Camelopardalis (abbr. Cam, gen. Camelopardalis)
The Giraffe; a large, relatively barren constellation near the north celestial
pole, lying between Ursa Major and Cassiopeia.
Only three of its stars, Beta, 7 Cam, and Alpha, reach fourth magnitude.
Alpha is a notably remote and intrinsically luminous O
star (visual magnitude 4.26, absolute magnitude -7.38, spectral type
O9Ia, distance 6,940 light-years). See below for details of some of the
constellation's interesting deep sky objects.
|Camelopardalis. © 2003 Torsten
Copied here under the terms of the GNU Free Documentation License
| Objects of interest
||Type of Object
| Z Cam
||The prototype Z
||A small planetary, just south of 32 Cam,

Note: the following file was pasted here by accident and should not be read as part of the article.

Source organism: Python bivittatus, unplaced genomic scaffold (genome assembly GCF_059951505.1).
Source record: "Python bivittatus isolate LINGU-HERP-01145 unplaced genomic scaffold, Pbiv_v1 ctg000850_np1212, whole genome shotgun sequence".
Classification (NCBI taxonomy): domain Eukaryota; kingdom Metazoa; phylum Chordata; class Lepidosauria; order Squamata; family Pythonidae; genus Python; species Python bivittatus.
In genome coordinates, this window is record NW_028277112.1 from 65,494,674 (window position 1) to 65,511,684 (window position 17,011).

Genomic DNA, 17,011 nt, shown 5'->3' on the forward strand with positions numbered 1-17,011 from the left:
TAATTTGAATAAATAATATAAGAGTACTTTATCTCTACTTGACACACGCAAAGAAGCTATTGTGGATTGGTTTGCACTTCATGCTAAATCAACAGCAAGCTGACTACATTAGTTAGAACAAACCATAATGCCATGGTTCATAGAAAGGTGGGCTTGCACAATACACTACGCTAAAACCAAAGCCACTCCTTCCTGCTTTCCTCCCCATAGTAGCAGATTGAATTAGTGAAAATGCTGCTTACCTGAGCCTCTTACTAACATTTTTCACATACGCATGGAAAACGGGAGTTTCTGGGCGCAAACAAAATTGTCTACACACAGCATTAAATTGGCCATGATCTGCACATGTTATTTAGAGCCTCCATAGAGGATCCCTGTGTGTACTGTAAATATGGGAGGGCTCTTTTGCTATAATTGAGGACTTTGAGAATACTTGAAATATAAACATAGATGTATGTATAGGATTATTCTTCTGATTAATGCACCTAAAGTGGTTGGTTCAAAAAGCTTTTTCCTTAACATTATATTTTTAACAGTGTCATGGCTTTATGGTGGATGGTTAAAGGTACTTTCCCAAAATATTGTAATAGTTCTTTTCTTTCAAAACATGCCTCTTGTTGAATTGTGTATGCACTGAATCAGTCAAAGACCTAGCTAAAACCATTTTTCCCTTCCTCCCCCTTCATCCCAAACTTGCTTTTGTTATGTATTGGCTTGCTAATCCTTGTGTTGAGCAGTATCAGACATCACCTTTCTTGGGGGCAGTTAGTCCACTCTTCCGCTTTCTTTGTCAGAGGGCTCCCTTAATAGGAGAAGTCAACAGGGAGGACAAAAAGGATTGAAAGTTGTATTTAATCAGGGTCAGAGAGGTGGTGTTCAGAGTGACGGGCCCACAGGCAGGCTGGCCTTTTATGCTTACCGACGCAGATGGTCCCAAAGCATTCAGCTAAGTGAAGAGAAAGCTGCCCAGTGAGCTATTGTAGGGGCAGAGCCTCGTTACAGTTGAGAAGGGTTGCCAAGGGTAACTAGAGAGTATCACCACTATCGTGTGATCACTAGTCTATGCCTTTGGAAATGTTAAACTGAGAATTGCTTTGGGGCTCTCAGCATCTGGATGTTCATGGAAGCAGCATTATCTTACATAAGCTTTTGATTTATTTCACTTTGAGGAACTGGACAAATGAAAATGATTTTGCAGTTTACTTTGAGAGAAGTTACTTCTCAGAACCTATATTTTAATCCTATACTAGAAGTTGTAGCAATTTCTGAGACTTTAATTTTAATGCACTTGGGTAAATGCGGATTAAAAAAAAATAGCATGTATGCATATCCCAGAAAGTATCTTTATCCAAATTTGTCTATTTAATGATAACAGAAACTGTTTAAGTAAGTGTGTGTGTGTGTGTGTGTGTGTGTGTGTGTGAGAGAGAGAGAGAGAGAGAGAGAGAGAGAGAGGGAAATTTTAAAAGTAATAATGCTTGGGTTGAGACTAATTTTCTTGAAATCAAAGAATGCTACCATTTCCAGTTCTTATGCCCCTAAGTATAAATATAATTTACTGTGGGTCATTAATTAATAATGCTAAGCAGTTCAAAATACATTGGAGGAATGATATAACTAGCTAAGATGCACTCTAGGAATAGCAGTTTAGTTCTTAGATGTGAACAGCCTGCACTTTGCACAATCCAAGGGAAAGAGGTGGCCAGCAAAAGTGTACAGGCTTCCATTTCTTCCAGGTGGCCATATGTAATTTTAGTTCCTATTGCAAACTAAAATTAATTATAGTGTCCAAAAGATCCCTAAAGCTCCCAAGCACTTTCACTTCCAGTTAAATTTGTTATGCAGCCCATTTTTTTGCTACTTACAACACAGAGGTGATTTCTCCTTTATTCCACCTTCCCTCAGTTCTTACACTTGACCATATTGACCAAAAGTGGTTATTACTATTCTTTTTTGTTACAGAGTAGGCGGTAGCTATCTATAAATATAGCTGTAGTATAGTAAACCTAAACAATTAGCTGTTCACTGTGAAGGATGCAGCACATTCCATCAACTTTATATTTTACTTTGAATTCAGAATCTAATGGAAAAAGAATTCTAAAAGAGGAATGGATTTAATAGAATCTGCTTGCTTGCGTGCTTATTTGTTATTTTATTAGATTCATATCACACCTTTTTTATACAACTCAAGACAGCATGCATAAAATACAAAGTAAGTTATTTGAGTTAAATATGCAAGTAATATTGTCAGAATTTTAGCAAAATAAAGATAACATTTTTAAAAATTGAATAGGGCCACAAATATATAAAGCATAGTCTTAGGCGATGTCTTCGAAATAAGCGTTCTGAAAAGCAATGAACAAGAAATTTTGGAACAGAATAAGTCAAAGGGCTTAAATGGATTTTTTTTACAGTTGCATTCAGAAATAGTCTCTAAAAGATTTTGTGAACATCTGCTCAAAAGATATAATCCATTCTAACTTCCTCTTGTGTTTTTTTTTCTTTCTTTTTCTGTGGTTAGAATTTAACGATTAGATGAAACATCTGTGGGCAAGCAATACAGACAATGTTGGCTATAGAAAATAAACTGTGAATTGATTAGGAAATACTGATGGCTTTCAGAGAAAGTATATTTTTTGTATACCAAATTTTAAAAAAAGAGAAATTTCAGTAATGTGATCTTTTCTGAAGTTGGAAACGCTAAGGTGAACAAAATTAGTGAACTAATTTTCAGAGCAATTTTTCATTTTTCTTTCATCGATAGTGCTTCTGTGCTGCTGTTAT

that looks like a star slightly out of focus. Magnitude 11.6; diameter
18"; distance 9,000 light-years; R.A. 12h 33.11m, Dec. +82°
||A tiny but striking object containing
about 15 stars. The brighter members are in a triangular arrangement
while the fainter ones lie in a circular background. Magnitude 5.7;
diameter 5.7'; R.A. 04h 7.7m, Dec. +62° 20'
||A spiral galaxy readily seen in small
telescopes at low power and even visible with a good pair of binoculars
as a hazy glow. In larger instruments it appears as a fat cigar-shape.
It is an outlying member of the M81 Group.
Magnitude 8.4; size 18' × 11'; distance 12 million light-years;
R.A. 07h 37', Dec. 65° 36'.
AND STAR CLUSTERS